Women With Disabilities Australia (WWDA): Leadership and Mentoring Project 1999 Background

Despite the fact that in Australia, approximately 18% of all women are disabled and more than 50% of people with disabilities are women (Mulder 1996), women with disabilities continue to be categorised as a special interest group; their experience is isolated from the mainstream and marginalised. Women with disabilities in Australia:

  • are less likely to be in paid work than other women, men with disabilities or the population as a whole. Men with disabilities are almost twice as likely to have jobs than women with disabilities.
  • earn less than their male counterparts. 51% of women with a disability earn less than $200 per week compared to 36% of men with a disability. Only 16% of women with a disability earn over $400 per week, compared to 33% of men with a disability.
  • are less likely than their male counterparts to receive a senior secondary and tertiary education. Only 16% of all women with disabilities are likely to have any secondary education compared to 28% of men with disabilities.
  • are less likely to own their own houses than their male counterparts.
  • pay the highest level of their gross income on housing, yet are in the lowest income earning bracket.
  • are more likely to be institutionalised than their male counterparts.
  • regardless of age, race, ethnicity, sexual orientation or class are assaulted, raped and abused at a rate of at least two times greater than non-disabled women.
  • are often forced to live in situations in which they are vulnerable to violence.
  • are more likely to experience violence at work than other women, men with disabilities or the population as a whole.
  • are more likely to be unlawfully sterilised than their male counterparts.
  • are less likely to receive vocational rehabilitation or entry to labour market programs.
  • report a greater need for unmet help than their male counterparts.
  • are less likely to receive appropriate services than men with equivalent needs or other women.

(Anderson 1996; Frohmader 1998; WWDA 1998; ABS 1993).

Despite these facts, women with disabilities in Australia have traditionally been rendered invisible by the women’s movement and they have also been rendered peripheral by the disability movement. It was for this reason that women with disabilities in this country believed that they needed their own political movement. WWDA was incorporated in 1995, although it had been operating as an unfunded network within another organisation for eight years previous to that. WWDA was formed by a group of women with disabilities who believed that the needs and issues of women with disabilities in Australia were not being acknowledged or addressed. Australian women with disabilities were concerned to explore issues of sexuality and sexual identity; to challenge stereotypical images and oppressive mores relating to child-bearing and rearing; to integrate physical and social aspects of self-presentation with critical analysis of the dependent, non-assertive disabled woman which society ‘requires’. For many women with disabilities in Australia, these issues were seen as central, not adjunctive to the disability rights movement.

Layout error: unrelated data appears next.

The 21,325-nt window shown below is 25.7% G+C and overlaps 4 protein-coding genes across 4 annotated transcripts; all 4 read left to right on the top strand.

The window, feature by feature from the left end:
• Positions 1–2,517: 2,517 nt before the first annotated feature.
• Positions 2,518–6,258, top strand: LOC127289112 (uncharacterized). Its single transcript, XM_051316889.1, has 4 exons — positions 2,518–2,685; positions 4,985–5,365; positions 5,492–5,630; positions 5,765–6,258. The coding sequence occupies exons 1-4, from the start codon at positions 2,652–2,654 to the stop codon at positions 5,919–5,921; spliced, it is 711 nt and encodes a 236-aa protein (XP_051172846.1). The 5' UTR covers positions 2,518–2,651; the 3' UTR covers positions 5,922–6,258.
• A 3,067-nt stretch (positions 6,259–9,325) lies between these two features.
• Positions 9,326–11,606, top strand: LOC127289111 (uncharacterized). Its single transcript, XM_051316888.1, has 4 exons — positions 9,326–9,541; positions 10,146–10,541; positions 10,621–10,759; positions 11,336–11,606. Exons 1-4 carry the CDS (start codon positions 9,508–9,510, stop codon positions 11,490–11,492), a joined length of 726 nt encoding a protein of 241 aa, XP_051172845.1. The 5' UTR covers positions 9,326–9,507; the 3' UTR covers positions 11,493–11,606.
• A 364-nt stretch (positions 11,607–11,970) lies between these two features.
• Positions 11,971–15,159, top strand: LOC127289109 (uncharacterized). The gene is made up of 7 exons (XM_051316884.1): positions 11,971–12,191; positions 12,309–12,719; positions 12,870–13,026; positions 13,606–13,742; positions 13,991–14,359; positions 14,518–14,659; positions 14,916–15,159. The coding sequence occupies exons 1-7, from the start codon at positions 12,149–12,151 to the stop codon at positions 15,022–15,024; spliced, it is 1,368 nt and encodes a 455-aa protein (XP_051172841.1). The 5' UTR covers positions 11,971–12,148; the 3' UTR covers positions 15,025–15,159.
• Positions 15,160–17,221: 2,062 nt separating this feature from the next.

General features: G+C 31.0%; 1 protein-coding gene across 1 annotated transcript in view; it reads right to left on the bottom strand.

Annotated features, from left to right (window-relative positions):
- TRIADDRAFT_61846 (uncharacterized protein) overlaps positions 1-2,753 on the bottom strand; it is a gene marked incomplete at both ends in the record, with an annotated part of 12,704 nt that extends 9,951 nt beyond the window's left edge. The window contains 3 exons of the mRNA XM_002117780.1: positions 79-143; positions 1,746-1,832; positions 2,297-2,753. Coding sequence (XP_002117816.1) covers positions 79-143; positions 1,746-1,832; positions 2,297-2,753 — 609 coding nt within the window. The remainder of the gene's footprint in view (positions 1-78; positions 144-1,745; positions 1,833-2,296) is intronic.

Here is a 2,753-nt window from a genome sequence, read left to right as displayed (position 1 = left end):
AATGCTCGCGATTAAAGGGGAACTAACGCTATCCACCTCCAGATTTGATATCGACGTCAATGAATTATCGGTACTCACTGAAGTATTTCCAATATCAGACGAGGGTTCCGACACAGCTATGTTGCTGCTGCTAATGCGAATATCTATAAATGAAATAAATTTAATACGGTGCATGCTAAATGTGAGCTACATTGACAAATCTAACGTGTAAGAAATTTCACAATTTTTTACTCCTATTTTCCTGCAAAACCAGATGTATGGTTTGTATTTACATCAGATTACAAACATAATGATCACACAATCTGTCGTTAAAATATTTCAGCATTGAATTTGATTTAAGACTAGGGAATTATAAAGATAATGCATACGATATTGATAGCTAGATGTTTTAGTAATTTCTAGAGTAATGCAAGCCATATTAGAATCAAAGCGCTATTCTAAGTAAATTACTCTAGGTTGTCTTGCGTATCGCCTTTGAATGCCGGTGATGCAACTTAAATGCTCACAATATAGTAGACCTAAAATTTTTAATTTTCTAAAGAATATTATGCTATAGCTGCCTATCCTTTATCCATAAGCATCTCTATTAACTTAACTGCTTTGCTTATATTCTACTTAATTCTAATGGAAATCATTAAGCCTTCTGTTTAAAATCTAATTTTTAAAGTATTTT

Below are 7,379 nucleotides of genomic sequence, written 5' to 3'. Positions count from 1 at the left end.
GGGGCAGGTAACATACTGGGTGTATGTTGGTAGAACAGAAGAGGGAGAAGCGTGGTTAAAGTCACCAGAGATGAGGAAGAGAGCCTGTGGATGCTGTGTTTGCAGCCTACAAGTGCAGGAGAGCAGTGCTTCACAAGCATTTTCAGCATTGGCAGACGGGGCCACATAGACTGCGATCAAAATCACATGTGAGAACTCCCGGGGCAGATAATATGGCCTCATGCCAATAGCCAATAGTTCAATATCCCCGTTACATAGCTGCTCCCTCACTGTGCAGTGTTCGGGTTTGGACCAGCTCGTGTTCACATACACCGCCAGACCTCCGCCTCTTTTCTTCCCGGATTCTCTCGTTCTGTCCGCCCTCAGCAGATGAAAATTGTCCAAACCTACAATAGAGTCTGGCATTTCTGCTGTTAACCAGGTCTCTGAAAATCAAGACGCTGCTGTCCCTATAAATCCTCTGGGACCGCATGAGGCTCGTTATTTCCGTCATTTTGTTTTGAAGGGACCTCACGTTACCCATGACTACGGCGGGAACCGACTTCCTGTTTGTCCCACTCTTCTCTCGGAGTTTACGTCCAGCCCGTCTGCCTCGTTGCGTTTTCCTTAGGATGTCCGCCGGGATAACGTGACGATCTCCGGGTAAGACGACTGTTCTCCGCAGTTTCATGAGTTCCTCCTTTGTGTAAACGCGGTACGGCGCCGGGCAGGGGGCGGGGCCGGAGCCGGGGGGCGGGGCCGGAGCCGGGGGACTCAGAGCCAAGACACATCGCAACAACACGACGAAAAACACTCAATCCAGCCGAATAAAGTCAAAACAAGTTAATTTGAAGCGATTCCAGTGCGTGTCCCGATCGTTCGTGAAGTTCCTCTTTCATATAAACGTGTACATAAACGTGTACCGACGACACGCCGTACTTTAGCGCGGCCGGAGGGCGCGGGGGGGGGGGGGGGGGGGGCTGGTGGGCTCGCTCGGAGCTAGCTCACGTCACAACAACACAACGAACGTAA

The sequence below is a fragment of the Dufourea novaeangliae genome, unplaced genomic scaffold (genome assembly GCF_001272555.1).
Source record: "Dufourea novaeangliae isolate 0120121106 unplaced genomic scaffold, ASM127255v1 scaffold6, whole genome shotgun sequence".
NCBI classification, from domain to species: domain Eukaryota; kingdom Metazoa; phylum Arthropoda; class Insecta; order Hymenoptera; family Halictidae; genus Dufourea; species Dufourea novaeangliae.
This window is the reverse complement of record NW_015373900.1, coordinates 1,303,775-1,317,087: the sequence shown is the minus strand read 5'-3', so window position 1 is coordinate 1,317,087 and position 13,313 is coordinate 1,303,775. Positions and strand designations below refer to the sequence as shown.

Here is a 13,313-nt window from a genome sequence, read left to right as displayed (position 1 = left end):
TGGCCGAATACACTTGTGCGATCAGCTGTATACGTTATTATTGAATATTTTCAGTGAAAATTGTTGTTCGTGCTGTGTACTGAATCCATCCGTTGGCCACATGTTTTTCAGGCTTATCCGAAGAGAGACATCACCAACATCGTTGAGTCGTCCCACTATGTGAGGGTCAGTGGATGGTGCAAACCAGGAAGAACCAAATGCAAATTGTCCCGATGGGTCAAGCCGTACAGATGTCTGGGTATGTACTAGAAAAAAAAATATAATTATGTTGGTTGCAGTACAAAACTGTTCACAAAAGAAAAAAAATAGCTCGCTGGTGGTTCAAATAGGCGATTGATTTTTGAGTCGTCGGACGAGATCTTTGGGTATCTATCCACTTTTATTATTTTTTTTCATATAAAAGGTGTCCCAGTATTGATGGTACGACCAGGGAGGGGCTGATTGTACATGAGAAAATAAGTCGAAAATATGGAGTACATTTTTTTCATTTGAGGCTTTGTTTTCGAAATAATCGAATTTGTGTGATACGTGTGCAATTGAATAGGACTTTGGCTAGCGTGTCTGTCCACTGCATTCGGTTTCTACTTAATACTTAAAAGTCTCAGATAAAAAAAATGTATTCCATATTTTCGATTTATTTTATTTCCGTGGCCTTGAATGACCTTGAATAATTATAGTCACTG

One of the important goals of WWDA is to seek to ensure opportunities in all walks of life for all women with disabilities. In this, WWDA aims to increase awareness of, and address issues faced by, women with disabilities in the community. It links women with disabilities from around Australia, providing opportunities to identify and discuss issues of common concern. WWDA works in partnership with other disability organisations and women’s organisations, and generates and disseminates information to women with disabilities, their families and carers, service providers, government and the media. WWDA is inclusive and does not discriminate against any disability.

The objectives of Women With Disabilities Australia are:

  • to develop a network of women with disabilities throughout Australia to work together for their mutual benefit;
  • to advocate for every woman with a disability to have the opportunity for true involvement in all levels of society;
  • to develop leadership and the sharing of responsibilities to enable women with disabilities to take their place in whatever section of society they choose;
  • to change social attitudes, practices, and power relationships which discriminate against women with disabilities;
  • to lobby for the implementation of procedures and enactment of legislation which will advance and benefit all women with disabilities and combat sexism;
  • to inform and educate the public with a view to advancing the opportunities for women in the political, creative, civil and social fields.

Leadership

One of the major strategies WWDA employs to reach its objectives and ultimately its goals, is to facilitate and promote leadership for women with disabilities in Australia. Leadership is a major issue for women with disabilities in Australia. Lack of training opportunities, employment and education mean that women with disabilities have few chances to develop leadership skills. In most states of Australia, education for women with disabilities is not compulsory. As an organisation, WWDA is very committed to promoting leadership and mentoring for women with disabilities in Australia. Enabling women with disabilities to acquire new knowledge and skills, and by providing them with opportunities for self-development and increased confidence, is one way WWDA can work towards achieving equality for women with disabilities in Australia.